As a result, he could quite literally be unchanging, yet from our relative perspective, because we are confined by time, we can only see certain aspects of his unchanging nature and plan at different times, and thus we incorrectly perceive it as change. Put another way, it's not that God loved Israel at one time and then was mad at them and then loved them again; rather, it's that God was simultaneously loving and enraged at Israel in his unchanging timelessness, but has expressed each aspect at appropriate times (from our perspective) for the best interests of his overarching plan.

A final illustration

That is not to say that God must be outside of "all" concepts of time. Rather, God may experience something very much alike to what we know as time, but on a different level entirely. For example, consider that I have written a book. In my book I have determined that certain events would happen and at what time they happen and how long it would take from one event to the next. So, the characters in my book experience time in a way that I imagine time would work in my story, which is actually identical to the way I experience time. But it's not as though they are actually experiencing the same time with me. If I pick up the book and spend 1 hour reading through events that unfold during exactly the span of 1 hour in book-time, that's great. But if I stop reading for several weeks and return to that same spot of the book, I can then read the next hour of book-time without things having changed for the characters.

I believe this is similar to how our perception of time differs from God's perception — he can look at the whole of the story and start or stop wherever he pleases, making changes at his discretion. If someone on page 150 were to pray that something on page 8 never happened, God could re-write the story from page 8 and make all appropriate adjustments and thus the prayer on page 150 would never be prayed, but it would still be accounted for. And yet the value in our prayers is that we must still ask, even if things are predetermined, because we never know which prayers God will account for and not — and we know that God does not account for things that we do not ask for (James 4:2-3).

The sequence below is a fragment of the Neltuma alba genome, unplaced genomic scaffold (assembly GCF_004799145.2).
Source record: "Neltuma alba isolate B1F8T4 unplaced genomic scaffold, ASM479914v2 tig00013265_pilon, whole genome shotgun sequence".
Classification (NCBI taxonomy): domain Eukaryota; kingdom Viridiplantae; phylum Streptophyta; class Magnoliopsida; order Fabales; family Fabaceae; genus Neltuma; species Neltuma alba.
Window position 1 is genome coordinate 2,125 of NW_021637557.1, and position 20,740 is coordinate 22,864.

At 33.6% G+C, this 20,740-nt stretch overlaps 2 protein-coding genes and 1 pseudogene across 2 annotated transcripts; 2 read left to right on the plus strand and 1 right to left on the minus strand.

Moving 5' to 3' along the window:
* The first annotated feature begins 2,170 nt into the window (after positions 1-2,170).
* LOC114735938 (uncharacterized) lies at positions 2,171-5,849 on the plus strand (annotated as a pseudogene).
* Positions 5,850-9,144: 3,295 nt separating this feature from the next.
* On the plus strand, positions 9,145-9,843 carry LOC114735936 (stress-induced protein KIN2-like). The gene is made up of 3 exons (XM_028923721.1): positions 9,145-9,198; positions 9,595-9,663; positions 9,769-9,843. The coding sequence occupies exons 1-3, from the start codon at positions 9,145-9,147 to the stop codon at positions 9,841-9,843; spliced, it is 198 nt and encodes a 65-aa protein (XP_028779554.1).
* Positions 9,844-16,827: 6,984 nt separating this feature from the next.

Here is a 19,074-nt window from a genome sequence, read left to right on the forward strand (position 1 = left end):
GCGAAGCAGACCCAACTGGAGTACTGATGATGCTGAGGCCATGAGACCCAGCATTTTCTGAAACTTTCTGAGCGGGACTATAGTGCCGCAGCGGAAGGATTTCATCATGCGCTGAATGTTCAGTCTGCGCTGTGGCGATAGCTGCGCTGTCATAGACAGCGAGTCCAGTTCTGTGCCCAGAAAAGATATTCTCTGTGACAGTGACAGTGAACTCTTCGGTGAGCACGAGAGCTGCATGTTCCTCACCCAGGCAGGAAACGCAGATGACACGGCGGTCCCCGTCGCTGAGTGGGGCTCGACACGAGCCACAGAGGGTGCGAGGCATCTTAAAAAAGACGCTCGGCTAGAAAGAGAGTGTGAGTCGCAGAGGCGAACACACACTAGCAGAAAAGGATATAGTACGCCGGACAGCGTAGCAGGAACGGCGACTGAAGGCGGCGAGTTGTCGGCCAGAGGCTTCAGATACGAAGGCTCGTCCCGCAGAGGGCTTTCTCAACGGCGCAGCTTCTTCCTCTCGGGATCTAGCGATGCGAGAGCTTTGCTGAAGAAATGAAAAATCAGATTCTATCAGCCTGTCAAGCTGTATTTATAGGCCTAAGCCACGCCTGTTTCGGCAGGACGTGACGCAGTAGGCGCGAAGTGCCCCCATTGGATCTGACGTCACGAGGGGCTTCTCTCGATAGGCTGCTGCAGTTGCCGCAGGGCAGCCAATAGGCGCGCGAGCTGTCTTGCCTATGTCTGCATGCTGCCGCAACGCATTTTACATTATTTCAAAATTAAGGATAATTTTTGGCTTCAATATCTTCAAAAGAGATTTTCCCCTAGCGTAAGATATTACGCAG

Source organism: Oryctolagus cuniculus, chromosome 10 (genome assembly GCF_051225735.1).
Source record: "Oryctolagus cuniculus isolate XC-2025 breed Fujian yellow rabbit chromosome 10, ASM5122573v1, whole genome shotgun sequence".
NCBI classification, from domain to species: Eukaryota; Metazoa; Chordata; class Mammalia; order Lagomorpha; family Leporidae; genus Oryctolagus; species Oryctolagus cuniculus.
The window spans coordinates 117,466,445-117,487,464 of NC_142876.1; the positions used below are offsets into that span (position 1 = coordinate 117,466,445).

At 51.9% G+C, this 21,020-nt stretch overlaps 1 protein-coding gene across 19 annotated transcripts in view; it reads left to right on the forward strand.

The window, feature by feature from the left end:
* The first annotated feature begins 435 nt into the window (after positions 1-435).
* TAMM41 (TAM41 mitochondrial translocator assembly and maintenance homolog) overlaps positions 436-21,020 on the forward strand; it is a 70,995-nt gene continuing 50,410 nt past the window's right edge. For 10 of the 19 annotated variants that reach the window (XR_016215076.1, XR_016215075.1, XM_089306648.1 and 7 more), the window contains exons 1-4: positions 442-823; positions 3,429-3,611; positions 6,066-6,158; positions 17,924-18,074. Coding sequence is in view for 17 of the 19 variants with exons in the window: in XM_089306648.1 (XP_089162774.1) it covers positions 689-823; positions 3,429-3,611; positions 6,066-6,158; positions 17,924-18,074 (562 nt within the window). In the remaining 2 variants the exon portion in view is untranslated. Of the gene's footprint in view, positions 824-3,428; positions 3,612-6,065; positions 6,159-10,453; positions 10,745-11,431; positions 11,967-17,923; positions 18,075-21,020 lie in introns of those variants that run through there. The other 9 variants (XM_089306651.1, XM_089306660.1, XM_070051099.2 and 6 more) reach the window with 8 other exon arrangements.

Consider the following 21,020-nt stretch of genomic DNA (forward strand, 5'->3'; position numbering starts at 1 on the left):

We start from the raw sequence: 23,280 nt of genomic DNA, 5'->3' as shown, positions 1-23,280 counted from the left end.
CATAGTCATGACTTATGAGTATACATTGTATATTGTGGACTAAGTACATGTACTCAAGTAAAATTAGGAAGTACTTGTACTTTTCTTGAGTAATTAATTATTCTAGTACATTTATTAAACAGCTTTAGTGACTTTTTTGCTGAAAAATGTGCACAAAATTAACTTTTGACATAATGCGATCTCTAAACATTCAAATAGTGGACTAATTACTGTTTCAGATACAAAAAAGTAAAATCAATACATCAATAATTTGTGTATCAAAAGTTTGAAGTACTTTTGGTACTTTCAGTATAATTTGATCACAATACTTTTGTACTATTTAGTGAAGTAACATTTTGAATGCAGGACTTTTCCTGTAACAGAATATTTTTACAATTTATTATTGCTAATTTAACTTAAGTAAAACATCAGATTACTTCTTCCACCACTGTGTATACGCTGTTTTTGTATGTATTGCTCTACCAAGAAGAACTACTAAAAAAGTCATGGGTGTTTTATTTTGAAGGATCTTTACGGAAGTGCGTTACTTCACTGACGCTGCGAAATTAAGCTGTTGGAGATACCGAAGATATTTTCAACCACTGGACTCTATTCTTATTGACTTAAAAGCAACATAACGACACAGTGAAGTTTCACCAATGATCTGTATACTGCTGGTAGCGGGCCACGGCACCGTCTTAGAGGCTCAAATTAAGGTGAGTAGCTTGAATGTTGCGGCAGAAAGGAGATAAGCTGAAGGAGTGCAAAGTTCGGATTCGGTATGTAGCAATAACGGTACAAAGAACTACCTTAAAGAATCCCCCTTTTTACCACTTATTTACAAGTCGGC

The key difference in all of this is that I create a concept of time in my book that is similar to how I experience time from the reference point of the characters, because I don't know any other way to express time. But God may not experience time our way at all — it could be an entirely created concept, in which case he would be even more transcendent over our concepts of time than I am over the concept of time the characters in my book may have.

God's infinite qualities are certainly mind-boggling to explore.

Published 8-16-16